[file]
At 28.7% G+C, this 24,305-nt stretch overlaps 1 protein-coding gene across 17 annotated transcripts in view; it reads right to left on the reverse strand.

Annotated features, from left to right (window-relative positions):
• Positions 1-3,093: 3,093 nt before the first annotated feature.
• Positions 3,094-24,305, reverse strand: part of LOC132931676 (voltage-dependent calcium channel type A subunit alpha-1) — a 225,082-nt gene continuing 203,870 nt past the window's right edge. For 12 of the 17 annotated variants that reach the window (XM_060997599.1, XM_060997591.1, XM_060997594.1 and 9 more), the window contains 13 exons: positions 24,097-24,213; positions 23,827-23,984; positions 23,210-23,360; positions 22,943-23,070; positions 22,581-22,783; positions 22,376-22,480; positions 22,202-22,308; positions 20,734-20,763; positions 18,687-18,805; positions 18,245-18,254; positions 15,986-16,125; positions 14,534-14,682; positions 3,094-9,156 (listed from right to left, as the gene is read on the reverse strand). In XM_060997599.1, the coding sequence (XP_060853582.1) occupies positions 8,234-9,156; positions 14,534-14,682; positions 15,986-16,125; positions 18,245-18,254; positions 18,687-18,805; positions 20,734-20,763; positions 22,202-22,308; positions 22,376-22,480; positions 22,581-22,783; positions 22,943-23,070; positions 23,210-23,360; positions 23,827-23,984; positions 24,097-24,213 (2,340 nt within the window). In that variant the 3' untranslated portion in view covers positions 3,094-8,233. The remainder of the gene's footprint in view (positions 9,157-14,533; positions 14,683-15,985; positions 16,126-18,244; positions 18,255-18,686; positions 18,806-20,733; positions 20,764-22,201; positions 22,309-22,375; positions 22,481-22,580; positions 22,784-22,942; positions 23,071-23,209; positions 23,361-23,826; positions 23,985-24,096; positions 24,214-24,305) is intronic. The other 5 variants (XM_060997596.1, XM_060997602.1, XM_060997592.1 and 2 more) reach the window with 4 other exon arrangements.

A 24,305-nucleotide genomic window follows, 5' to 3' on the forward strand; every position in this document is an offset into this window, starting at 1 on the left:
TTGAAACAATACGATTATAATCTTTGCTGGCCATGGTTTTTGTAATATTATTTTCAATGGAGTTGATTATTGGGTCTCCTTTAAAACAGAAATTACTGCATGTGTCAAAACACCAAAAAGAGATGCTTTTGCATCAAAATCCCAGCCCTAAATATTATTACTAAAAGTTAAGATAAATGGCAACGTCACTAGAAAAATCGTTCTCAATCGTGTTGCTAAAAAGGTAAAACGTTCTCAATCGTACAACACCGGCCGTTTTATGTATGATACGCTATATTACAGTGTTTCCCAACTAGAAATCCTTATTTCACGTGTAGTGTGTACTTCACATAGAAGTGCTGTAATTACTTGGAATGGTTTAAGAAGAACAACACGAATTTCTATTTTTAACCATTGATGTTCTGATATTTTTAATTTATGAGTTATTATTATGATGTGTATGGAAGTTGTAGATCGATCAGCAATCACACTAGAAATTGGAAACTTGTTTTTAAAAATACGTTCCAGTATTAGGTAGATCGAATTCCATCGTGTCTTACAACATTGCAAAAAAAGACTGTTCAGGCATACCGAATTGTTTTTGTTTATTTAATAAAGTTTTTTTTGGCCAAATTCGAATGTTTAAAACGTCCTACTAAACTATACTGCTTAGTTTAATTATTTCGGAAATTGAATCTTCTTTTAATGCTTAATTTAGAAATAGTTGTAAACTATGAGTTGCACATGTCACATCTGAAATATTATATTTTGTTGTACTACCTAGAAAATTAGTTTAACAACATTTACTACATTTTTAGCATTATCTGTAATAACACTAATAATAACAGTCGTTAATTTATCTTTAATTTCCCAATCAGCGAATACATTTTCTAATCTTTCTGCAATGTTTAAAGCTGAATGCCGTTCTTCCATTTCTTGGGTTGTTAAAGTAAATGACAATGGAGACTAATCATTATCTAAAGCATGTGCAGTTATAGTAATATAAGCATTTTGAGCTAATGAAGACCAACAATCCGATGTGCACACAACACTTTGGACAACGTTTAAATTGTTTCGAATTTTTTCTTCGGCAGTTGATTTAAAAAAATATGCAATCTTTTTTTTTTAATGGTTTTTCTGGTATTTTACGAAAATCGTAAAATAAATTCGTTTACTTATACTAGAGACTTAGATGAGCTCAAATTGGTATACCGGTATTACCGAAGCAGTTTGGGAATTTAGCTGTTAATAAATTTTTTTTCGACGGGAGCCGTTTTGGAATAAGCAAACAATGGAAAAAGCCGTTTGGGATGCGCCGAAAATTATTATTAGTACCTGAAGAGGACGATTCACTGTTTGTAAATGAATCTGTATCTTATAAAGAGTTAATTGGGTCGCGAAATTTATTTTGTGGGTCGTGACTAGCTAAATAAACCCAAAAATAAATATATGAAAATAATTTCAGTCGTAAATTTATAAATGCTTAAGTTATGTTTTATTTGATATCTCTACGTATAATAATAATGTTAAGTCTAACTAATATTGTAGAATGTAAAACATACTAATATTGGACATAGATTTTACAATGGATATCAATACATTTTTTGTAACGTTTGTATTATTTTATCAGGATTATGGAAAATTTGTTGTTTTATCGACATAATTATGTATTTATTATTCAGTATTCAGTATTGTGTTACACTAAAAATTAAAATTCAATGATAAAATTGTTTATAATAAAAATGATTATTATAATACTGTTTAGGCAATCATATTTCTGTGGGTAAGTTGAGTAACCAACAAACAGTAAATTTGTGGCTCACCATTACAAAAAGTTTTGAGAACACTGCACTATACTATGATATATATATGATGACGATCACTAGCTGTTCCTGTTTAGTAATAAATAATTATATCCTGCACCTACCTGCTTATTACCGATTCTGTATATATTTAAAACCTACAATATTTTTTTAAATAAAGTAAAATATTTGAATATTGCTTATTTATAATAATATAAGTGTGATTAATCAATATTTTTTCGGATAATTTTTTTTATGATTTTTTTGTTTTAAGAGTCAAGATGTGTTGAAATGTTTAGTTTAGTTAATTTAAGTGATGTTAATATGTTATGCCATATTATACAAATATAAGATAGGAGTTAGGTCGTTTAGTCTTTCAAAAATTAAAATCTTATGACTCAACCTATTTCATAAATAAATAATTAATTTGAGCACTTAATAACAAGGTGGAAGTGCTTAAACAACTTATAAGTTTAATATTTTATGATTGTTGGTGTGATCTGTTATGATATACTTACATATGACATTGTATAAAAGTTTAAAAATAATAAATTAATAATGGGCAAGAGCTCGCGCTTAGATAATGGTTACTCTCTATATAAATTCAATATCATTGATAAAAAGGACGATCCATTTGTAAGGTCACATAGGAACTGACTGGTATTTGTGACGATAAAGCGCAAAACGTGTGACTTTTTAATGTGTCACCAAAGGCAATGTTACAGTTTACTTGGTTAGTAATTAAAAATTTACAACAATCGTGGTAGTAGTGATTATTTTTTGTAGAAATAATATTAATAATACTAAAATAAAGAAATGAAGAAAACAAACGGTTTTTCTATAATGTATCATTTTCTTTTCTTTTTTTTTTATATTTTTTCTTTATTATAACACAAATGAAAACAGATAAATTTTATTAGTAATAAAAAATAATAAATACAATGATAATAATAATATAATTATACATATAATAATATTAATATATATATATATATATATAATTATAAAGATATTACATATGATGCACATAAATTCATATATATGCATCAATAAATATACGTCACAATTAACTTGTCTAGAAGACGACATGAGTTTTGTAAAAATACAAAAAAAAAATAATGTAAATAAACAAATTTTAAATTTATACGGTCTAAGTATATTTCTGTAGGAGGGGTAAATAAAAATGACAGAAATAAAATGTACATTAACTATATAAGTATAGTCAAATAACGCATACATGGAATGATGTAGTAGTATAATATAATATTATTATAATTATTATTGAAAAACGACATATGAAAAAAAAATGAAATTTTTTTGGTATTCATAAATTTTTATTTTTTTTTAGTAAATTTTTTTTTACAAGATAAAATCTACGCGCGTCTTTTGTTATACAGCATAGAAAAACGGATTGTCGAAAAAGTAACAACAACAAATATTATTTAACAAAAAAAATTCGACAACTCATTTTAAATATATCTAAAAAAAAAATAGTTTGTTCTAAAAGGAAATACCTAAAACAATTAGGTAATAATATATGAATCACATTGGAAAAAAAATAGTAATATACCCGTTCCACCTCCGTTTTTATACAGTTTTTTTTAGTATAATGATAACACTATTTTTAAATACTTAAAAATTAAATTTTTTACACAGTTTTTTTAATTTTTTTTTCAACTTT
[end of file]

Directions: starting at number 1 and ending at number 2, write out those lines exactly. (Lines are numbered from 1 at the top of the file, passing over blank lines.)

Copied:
At 28.7% G+C, this 24,305-nt stretch overlaps 1 protein-coding gene across 17 annotated transcripts in view; it reads right to left on the reverse strand.

Annotated features, from left to right (window-relative positions):